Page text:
Padel is the newest sport to blow up and begin the process of becoming a mainstream activity. Previous entries into the exclusive list of sports that were once highly niche but managed to eke their way into the contemporary zeitgeist include such luminaries as disc golf, go-karting, and foot volleyball. Padel has a perhaps even more accelerated climb into mainstream awareness than its predecessors – the sport is now being reportedly played by 18 million people globally and can now be found in over 90 countries.
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The game is pronounced ‘pa-del’ and is a crossbreed of tennis, squatch, and ping-pong. Padel is played on courts with glass sides on a half-sized tennis court, the instruments of the game are what most closely resemble ping-pong paddles but with a larger surface area and tennis balls. The scoring is a mimic of that for tennis with driving being underhand, like that of ping-pong. Padel, while fun and engaging, does not require as much physical fortitude as squatch, which requires a good deal of running up and down the court. Current players estimate that it took them approximately an hour to properly understand the rules and become proficient in the game, at least to the point where games were engaging and exciting.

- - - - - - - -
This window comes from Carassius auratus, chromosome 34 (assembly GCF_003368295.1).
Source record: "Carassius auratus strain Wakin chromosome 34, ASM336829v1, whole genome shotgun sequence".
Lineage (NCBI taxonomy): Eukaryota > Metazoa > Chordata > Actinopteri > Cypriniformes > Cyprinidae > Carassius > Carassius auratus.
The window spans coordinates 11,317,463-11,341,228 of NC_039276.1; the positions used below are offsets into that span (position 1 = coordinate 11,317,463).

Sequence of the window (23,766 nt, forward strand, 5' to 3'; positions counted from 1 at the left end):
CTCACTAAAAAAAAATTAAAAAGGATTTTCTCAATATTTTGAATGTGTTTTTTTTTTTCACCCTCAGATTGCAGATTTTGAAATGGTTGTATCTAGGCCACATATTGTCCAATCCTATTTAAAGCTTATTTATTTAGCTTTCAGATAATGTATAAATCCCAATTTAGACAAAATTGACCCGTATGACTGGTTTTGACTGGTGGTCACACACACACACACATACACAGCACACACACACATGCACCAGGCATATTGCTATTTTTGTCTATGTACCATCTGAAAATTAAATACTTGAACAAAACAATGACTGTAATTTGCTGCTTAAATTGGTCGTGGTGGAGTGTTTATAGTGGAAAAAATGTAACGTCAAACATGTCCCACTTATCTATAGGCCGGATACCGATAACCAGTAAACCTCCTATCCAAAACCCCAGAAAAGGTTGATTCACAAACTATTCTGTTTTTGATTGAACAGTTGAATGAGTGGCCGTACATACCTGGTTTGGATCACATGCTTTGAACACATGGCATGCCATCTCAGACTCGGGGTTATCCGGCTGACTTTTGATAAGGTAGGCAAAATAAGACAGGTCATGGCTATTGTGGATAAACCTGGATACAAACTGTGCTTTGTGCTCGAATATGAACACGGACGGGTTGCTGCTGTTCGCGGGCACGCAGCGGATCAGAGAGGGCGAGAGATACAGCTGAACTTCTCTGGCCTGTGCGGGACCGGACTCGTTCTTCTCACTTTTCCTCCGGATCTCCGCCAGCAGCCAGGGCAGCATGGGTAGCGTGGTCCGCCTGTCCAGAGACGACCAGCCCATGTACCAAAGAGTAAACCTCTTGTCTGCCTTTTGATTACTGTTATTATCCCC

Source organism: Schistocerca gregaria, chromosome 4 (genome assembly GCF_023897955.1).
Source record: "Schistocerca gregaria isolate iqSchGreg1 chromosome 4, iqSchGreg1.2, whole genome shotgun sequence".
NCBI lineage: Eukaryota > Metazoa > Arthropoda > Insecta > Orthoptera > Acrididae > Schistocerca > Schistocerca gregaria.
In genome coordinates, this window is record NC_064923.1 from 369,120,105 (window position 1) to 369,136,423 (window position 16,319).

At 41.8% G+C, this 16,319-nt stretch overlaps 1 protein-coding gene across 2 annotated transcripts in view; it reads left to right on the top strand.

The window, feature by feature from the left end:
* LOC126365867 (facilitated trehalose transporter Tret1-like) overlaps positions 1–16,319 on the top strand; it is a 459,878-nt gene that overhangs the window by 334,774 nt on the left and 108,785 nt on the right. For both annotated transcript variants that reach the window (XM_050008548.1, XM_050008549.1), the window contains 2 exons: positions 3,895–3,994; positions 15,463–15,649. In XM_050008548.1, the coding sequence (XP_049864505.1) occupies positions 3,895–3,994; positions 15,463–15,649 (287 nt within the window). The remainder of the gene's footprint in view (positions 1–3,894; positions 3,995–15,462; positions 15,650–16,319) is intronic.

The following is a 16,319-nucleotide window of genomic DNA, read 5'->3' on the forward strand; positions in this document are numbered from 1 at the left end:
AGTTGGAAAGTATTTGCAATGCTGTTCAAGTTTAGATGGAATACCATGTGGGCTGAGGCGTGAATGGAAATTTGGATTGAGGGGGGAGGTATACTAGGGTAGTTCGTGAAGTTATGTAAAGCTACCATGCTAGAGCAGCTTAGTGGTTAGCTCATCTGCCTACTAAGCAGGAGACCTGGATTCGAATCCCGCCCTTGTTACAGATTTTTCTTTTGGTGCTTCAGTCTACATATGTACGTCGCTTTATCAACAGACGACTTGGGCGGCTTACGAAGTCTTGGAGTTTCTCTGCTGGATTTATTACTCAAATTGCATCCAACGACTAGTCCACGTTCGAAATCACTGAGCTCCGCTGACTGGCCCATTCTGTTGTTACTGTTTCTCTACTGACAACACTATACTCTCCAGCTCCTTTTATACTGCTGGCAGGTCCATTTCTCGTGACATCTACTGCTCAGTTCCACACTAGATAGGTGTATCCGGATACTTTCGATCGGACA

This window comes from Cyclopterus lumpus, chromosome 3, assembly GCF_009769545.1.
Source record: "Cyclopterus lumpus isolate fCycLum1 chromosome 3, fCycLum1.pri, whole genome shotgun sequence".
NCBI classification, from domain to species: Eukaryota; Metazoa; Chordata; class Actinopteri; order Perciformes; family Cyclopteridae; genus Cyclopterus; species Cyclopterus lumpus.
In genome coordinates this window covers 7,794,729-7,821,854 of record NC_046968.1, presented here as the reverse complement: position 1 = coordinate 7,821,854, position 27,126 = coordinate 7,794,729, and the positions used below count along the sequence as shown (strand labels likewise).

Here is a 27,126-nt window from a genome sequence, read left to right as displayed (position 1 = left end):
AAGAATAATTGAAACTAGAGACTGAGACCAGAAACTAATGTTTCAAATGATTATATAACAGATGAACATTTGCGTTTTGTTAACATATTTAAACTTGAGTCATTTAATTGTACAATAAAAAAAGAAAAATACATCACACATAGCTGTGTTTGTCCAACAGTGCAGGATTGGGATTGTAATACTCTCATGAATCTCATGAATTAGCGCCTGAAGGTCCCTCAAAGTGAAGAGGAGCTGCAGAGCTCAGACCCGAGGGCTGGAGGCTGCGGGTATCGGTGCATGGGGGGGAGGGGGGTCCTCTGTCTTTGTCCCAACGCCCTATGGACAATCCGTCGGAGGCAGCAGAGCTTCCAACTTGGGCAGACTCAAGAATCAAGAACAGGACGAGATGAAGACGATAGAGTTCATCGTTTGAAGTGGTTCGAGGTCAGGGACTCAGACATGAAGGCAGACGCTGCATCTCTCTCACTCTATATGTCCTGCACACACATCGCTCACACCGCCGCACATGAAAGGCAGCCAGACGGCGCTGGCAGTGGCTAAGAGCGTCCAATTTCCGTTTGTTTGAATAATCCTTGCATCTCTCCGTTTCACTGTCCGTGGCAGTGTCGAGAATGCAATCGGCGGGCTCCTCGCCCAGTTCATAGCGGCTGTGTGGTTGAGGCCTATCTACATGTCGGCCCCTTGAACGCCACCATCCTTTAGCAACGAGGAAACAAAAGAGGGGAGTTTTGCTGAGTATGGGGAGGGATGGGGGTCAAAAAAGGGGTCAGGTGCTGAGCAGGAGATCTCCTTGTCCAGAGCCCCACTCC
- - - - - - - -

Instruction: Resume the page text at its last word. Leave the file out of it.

The game is particularly becoming popular in Scandinavian countries and Italy – between Italy and Sweden alone over 2,000 new courts have been opened. However, its biggest player base is in Spain where it is estimated that there are currently 6 million active players in the country, which translates to 1 in every 7 people in the country plays Padel. The nation in which it is the least popular in Britain, where only 6,000 players exist. However, in a testament to the fast-growing popularity and appeal of the game, the Lawn Tennis Association reckon that within the next two years over 280 courts will open at least tripling the player base.